Types of Unemployment

Types of Unemployment

According to the Organization for Economic Cooperation and Development or OECD, unemployment is a situation in which individuals who are employable given their age and other qualifications are actively seeking a job but are unable to find one.

In a particular economy, this is measured by the unemployment rate or the percentage of unemployed people in the entire labor force. The total labor force includes all employable individuals who are either working or actively looking for work,

Four Major Types of Unemployment

There are four major types of unemployment. Each provides an insight into the general causes of unemployment. These are frictional, structural, seasonal, and cyclical unemployment. Take note of the following for further details:

1. Frictional: Results from workers looking for another work or changing careers individuals. This essentially occurs because of the time it takes to match qualified job seekers with available jobs.

2. Structural: This occurs when available jobs in the market do not match the qualifications of the workforce and when qualified workers do not live where the available jobs are located. There is fundamentally a mismatch between the workforce and the industries and markets.

3. Seasonal: There are jobs that are seasonal and respond to the changes in the supply and demand of labor. An example is the months or weeks leading to the Christmas and overall Holiday season that often increase the demand for labor before decreasing again in the first months or weeks of the new year.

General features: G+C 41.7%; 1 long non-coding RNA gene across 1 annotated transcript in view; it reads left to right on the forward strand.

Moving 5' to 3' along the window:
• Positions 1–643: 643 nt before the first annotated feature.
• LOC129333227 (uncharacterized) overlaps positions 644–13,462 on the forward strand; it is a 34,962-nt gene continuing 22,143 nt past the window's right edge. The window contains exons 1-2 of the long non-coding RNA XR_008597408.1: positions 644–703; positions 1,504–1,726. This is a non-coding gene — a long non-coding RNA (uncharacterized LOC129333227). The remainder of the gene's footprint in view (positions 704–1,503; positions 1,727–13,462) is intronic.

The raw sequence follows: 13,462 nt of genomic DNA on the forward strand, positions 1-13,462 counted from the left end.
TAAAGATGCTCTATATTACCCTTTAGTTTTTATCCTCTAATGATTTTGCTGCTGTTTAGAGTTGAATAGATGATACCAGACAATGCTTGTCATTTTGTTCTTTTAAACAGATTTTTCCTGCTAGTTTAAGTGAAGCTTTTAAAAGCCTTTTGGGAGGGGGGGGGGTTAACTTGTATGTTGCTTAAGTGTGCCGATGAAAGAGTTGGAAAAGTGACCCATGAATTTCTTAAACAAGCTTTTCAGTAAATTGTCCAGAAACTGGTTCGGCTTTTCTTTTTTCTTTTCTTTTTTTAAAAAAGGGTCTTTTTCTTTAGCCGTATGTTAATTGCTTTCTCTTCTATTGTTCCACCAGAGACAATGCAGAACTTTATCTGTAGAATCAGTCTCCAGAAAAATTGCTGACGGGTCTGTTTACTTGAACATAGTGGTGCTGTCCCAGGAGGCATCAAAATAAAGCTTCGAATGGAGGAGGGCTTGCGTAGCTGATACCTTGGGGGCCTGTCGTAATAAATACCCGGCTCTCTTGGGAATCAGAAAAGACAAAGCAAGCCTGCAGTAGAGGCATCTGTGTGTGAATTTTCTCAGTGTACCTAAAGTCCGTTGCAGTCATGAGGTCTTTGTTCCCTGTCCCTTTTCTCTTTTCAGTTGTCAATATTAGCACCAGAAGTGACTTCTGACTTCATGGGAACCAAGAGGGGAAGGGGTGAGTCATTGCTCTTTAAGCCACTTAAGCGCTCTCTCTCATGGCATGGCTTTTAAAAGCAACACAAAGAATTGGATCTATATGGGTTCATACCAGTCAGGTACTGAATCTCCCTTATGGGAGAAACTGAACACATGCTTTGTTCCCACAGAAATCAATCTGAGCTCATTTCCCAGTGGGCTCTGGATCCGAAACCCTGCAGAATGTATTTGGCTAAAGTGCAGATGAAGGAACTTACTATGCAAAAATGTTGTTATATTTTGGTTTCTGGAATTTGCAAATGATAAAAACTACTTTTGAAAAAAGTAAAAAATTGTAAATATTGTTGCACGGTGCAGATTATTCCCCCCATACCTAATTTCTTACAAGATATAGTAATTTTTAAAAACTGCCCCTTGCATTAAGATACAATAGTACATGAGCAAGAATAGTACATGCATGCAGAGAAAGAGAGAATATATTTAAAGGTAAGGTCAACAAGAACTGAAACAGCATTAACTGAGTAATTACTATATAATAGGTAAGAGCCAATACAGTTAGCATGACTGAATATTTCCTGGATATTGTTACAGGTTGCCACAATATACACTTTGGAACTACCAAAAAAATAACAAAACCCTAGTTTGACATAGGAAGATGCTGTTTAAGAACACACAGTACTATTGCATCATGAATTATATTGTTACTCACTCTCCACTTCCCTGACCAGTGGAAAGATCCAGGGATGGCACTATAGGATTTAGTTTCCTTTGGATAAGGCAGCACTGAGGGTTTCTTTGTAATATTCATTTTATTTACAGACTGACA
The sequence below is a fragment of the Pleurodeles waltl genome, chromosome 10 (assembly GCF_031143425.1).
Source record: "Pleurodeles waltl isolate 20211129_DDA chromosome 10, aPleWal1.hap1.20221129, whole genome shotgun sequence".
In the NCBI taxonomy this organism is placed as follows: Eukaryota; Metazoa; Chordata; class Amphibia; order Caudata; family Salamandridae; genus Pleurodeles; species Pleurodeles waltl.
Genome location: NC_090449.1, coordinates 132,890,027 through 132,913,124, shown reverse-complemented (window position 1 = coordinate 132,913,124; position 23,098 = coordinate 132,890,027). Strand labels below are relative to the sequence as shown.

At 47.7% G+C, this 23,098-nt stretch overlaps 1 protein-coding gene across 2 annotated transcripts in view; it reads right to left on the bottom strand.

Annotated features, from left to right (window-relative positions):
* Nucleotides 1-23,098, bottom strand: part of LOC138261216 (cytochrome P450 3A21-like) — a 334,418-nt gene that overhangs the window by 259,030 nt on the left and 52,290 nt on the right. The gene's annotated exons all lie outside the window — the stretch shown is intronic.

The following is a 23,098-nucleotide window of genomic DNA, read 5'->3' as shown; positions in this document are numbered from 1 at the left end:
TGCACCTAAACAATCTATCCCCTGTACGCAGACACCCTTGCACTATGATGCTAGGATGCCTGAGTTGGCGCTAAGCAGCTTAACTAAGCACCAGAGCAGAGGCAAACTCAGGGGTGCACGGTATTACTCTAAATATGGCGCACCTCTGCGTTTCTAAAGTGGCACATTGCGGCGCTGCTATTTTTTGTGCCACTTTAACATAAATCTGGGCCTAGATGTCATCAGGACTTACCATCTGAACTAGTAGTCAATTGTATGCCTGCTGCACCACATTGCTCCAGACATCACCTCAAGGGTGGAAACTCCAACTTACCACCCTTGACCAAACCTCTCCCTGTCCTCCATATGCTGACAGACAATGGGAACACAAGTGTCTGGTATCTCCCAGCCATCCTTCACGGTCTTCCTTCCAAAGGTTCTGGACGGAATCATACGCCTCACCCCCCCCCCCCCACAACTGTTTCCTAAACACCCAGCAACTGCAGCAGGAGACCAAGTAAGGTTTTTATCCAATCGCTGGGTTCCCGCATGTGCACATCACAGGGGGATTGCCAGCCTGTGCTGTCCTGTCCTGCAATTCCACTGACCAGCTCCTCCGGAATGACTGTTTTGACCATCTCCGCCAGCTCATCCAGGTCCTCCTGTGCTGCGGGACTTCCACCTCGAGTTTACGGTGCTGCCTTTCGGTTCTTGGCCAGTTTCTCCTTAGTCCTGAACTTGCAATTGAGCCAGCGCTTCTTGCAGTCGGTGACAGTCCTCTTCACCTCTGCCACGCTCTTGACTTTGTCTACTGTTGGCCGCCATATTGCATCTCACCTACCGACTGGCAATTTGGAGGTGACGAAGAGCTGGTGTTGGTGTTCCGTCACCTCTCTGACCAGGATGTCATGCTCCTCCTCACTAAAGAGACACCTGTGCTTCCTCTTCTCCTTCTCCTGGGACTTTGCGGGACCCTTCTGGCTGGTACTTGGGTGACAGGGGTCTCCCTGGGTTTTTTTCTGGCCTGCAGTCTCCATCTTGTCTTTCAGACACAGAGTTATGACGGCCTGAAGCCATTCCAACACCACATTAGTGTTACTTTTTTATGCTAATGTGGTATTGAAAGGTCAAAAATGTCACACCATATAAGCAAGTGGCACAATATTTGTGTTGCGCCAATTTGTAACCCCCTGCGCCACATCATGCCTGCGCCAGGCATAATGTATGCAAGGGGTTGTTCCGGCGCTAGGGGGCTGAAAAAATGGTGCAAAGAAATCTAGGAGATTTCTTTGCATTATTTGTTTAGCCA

4. Cyclical: Results from the normal pattern of the business cycle in which an economy experience recession after a period of expansion and peak as determined by a decline in its real gross domestic output or real GDP.

Considering the types of unemployment mentioned above, it is important to highlight the fact that promoting or increasing the employment rate in a particular economy requires understanding the exact reasons why there are unemployed workers in a given period.

Frictional unemployment is negligible. However, if it is structural, then the government should address the issue of the prevailing mismatch between the workforce and the needs of the industries and markers by revisiting its education system, evaluating the trends in the labor market and commerce, and reviewing the socioeconomic plan of the country.

Both seasonal and cyclical unemployment seem somewhat unavoidable. But the government can still use some form of intervention to create jobs. These include public spending through fiscal policy or promoting the operations of vocational and technical schools.

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